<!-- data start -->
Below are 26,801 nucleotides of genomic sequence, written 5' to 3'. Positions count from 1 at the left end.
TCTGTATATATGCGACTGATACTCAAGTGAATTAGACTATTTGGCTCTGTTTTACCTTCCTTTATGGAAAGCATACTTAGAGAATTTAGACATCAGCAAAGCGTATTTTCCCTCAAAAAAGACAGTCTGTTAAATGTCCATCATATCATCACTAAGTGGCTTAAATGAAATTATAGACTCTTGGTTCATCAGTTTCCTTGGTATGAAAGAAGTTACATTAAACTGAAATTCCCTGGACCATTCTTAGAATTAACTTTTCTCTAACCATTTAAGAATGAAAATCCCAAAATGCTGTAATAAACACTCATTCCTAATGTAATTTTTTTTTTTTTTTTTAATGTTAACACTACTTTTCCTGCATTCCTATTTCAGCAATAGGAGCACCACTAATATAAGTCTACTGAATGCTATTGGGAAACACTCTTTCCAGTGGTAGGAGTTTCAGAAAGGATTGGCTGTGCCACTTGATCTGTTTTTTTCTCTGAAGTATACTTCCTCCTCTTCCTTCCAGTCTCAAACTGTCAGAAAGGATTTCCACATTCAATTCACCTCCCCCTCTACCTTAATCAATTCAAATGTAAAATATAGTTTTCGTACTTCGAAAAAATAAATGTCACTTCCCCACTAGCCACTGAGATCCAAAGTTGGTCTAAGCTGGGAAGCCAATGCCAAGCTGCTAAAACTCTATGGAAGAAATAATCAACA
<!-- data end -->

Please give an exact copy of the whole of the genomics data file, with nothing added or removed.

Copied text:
Below are 26,801 nucleotides of genomic sequence, written 5' to 3'. Positions count from 1 at the left end.
TCTGTATATATGCGACTGATACTCAAGTGAATTAGACTATTTGGCTCTGTTTTACCTTCCTTTATGGAAAGCATACTTAGAGAATTTAGACATCAGCAAAGCGTATTTTCCCTCAAAAAAGACAGTCTGTTAAATGTCCATCATATCATCACTAAGTGGCTTAAATGAAATTATAGACTCTTGGTTCATCAGTTTCCTTGGTATGAAAGAAGTTACATTAAACTGAAATTCCCTGGACCATTCTTAGAATTAACTTTTCTCTAACCATTTAAGAATGAAAATCCCAAAATGCTGTAATAAACACTCATTCCTAATGTAATTTTTTTTTTTTTTTTTAATGTTAACACTACTTTTCCTGCATTCCTATTTCAGCAATAGGAGCACCACTAATATAAGTCTACTGAATGCTATTGGGAAACACTCTTTCCAGTGGTAGGAGTTTCAGAAAGGATTGGCTGTGCCACTTGATCTGTTTTTTTCTCTGAAGTATACTTCCTCCTCTTCCTTCCAGTCTCAAACTGTCAGAAAGGATTTCCACATTCAATTCACCTCCCCCTCTACCTTAATCAATTCAAATGTAAAATATAGTTTTCGTACTTCGAAAAAATAAATGTCACTTCCCCACTAGCCACTGAGATCCAAAGTTGGTCTAAGCTGGGAAGCCAATGCCAAGCTGCTAAAACTCTATGGAAGAAATAATCAACA